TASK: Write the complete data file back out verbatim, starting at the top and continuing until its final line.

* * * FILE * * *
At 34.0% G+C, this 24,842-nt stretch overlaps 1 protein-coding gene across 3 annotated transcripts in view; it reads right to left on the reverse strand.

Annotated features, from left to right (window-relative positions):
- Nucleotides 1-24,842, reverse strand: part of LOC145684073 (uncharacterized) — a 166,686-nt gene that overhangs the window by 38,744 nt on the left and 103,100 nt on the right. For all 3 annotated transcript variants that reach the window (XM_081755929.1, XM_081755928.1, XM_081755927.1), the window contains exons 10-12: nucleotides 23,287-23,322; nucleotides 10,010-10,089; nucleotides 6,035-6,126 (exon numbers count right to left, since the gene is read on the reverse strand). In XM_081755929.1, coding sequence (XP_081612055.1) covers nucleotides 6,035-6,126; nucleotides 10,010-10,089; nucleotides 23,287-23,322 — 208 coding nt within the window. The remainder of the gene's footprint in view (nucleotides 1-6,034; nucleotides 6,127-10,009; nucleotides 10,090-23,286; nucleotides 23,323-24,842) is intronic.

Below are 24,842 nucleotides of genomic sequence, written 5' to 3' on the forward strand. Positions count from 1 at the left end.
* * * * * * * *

At 34.0% G+C, this 24,842-nt stretch overlaps 1 protein-coding gene across 3 annotated transcripts in view; it reads right to left on the reverse strand.

Annotated features, from left to right (window-relative positions):
- Nucleotides 1-24,842, reverse strand: part of LOC145684073 (uncharacterized) — a 166,686-nt gene that overhangs the window by 38,744 nt on the left and 103,100 nt on the right. For all 3 annotated transcript variants that reach the window (XM_081755929.1, XM_081755928.1, XM_081755927.1), the window contains exons 10-12: nucleotides 23,287-23,322; nucleotides 10,010-10,089; nucleotides 6,035-6,126 (exon numbers count right to left, since the gene is read on the reverse strand). In XM_081755929.1, coding sequence (XP_081612055.1) covers nucleotides 6,035-6,126; nucleotides 10,010-10,089; nucleotides 23,287-23,322 — 208 coding nt within the window. The remainder of the gene's footprint in view (nucleotides 1-6,034; nucleotides 6,127-10,009; nucleotides 10,090-23,286; nucleotides 23,323-24,842) is intronic.

Below are 24,842 nucleotides of genomic sequence, written 5' to 3' on the forward strand. Positions count from 1 at the left end.